Wildflower turf warning issued to gardeners

Tourists admire wildflowers planted in the moat area of the Tower of London - Leon Neal
Tourists admire wildflowers planted in the moat area of the Tower of London – Leon Neal

Wildflower meadows have sprung up across the country in recent years, as conservationists tout their abilities to give pollinating insects and birds a helping hand.

But eco-minded gardeners are being warned they may be unwittingly unleashing microplastics into the environment if they give nature a helping hand by installing wildflower turf.

Many gardeners are laying wildflower turf, rather than planting individually, which can be labour intensive and take several years to establish.

But the majority of wildflower turf, as with other varieties, is laid on plastic netting that releases microplastics into soil as it degrades.

The Turf Growers Association has warned that plastic turf netting could be leading to thousands of tons of single-use plastics being buried in the ground every year.

Microplastics can get into the food chain

“It is very difficult to quantify exactly how much turf is laid in the UK, but it is likely that a significant amount of plastic turf netting is being put into the ground each year,” Richard Owen, the chairman of the TGA, said.

“This causes problems for wildlife, for farmers on whose land the turf is grown, and most seriously, it decays into polluting microplastics that can leach into watercourses and get into the food chain.

“It is for this reason we are encouraging our members to stop using single-use plastic mesh in their turf by 2025 and support calls for an industry-wide cessation.”

Wildflower meadows have been introduced in gardens across the country, including the grounds of Salisbury Cathedral, King’s College, Cambridge and several London councils in recent years.

While it is possible to convert a lawn into a wildflower meadow, it can take years to establish, as the flowers and new varieties fight for dominance with grass. Turf can therefore be a simpler method for those with little time on their hands.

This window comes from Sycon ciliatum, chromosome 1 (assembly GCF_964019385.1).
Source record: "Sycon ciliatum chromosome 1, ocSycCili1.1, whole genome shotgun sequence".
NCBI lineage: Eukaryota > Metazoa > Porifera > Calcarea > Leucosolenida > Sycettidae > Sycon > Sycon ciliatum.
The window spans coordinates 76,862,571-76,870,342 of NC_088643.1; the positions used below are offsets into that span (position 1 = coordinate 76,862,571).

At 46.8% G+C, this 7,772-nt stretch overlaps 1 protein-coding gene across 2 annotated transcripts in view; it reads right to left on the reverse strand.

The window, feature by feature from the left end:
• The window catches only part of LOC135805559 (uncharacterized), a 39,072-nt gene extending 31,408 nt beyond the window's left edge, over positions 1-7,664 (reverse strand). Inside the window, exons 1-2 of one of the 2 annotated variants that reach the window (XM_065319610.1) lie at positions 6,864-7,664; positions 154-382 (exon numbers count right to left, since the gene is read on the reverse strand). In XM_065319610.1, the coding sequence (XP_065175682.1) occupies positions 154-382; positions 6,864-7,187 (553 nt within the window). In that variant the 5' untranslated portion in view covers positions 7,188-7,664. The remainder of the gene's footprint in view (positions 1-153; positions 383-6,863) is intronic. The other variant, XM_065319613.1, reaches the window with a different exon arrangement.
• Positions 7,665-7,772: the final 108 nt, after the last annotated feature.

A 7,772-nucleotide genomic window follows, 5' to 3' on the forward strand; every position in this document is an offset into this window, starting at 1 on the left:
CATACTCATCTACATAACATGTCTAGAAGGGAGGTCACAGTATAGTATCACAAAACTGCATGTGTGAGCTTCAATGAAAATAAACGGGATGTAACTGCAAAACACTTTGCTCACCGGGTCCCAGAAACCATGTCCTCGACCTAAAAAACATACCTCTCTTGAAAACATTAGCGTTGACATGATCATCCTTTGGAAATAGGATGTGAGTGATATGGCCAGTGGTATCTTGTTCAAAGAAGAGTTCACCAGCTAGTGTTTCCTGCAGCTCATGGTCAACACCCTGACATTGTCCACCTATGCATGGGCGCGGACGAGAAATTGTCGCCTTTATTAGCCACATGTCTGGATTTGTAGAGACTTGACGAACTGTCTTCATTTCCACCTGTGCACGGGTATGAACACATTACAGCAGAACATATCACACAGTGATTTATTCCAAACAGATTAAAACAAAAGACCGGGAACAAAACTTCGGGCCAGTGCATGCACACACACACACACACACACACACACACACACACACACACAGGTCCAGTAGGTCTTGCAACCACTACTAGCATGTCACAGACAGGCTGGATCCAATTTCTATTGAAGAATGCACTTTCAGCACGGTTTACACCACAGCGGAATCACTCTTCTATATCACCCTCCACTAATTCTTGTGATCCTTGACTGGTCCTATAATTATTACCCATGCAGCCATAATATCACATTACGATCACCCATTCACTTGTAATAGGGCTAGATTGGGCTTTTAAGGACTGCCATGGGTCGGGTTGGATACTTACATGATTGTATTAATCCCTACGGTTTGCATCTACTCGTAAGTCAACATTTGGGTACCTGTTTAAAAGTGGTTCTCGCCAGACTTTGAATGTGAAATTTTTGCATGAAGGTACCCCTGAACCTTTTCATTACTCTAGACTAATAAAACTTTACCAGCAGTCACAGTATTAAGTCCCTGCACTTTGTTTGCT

But industry experts say labelling that suggests turf is “degradable” could be confusing gardeners, as the netting will ultimately break down into microplastic as it degrades.

‘Throwback to earlier production methods’

Stephen Fell, who owns Yorkshire-based business Lindum Turf, warned that gardeners often don’t realise that they are adding to plastic pollution in their soils.

“The trouble is, over time the plastic netting breaks down into microplastics and pollutes the soil and can leach off into watercourses,” Mr Fell said.

“But because the net is hidden within the turf and people can’t see it, they don’t know it is there. So, despite people having the best intentions of doing the right thing for the environment, they often don’t realise the damage choosing the wrong product can cause.

“It’s a throwback to earlier production methods the industry likes to keep quiet about. But technology has moved on. We have worked hard for many years to eliminate plastic from our turf, including our wildflower turf, and we believe it is now time for the rest of the industry to catch up.”

Mr Fell said he had seen a threefold increase in sales of his plastic-free wildflower turf, which is made using biodegradable felt, over the last two years.

“Wildflower turf is becoming incredibly fashionable,” he said “It is the only quick, easy, and reliable way to create a wildflower meadow which not only provides a beautiful spectacle to look at, it increases biodiversity and attracts vital pollinators.”

Published by anthonyhayble

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